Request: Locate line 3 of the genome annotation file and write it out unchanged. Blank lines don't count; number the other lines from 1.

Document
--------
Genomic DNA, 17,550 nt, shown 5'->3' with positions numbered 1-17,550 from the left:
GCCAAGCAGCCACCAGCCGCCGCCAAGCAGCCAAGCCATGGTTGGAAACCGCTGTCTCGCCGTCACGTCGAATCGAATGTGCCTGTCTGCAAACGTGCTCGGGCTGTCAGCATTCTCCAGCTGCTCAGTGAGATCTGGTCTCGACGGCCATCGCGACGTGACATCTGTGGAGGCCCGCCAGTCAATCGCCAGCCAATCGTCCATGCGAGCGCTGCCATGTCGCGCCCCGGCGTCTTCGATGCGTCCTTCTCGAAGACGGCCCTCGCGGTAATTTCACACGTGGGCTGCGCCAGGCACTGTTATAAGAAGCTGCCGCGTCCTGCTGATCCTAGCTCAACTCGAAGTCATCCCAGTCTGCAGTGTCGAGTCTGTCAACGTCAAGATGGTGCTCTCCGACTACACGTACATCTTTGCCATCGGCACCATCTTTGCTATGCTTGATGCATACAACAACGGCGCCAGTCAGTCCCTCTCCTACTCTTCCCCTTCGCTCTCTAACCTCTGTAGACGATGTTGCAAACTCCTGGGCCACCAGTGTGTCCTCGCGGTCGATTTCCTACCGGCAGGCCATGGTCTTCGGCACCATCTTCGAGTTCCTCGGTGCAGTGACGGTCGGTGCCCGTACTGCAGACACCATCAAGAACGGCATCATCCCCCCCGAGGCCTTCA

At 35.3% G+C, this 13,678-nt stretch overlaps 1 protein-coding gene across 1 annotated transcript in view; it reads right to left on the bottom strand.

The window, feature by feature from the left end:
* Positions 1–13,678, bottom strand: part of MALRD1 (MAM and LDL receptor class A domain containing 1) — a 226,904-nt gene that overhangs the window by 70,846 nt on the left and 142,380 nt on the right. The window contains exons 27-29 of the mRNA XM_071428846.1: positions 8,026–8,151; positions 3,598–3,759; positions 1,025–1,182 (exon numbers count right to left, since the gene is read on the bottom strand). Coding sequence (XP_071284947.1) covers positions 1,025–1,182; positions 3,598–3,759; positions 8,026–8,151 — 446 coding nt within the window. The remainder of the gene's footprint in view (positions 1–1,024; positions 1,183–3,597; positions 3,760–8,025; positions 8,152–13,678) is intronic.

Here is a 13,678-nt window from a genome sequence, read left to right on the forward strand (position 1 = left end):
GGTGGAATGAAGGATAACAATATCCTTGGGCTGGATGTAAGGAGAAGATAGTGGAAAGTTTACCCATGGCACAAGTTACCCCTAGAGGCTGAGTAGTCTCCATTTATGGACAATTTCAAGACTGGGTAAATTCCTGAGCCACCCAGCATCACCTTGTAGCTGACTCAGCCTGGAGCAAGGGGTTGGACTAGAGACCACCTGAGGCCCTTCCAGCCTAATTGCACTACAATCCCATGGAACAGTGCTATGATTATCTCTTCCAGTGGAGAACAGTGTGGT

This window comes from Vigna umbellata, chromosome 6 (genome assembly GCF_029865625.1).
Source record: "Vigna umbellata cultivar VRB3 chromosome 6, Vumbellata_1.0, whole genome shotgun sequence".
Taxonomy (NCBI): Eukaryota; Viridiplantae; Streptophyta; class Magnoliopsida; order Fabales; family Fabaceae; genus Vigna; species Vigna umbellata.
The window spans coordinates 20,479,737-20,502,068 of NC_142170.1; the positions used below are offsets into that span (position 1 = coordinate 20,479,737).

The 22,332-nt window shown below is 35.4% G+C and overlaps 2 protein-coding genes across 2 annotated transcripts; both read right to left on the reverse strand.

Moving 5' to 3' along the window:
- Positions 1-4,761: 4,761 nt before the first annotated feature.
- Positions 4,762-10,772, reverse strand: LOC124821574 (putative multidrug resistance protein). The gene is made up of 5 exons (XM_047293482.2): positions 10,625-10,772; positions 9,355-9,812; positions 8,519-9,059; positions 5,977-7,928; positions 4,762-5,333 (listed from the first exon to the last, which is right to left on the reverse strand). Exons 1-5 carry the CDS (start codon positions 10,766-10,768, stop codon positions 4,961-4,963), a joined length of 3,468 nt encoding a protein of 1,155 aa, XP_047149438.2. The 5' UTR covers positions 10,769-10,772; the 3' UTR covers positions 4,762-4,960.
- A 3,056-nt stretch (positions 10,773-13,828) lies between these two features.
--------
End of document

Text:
At 35.3% G+C, this 13,678-nt stretch overlaps 1 protein-coding gene across 1 annotated transcript in view; it reads right to left on the bottom strand.